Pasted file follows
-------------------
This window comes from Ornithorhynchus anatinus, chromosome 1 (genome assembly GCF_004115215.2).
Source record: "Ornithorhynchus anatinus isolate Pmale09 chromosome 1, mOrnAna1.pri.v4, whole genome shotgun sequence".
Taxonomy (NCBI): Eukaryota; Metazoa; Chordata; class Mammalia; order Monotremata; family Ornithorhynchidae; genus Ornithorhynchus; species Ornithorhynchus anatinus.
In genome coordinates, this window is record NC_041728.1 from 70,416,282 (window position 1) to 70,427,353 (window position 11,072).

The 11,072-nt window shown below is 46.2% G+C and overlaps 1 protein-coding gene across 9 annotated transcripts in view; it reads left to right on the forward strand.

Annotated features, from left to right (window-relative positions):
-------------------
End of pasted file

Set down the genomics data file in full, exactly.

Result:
This window comes from Ornithorhynchus anatinus, chromosome 1 (genome assembly GCF_004115215.2).
Source record: "Ornithorhynchus anatinus isolate Pmale09 chromosome 1, mOrnAna1.pri.v4, whole genome shotgun sequence".
Taxonomy (NCBI): Eukaryota; Metazoa; Chordata; class Mammalia; order Monotremata; family Ornithorhynchidae; genus Ornithorhynchus; species Ornithorhynchus anatinus.
In genome coordinates, this window is record NC_041728.1 from 70,416,282 (window position 1) to 70,427,353 (window position 11,072).

The 11,072-nt window shown below is 46.2% G+C and overlaps 1 protein-coding gene across 9 annotated transcripts in view; it reads left to right on the forward strand.

Annotated features, from left to right (window-relative positions):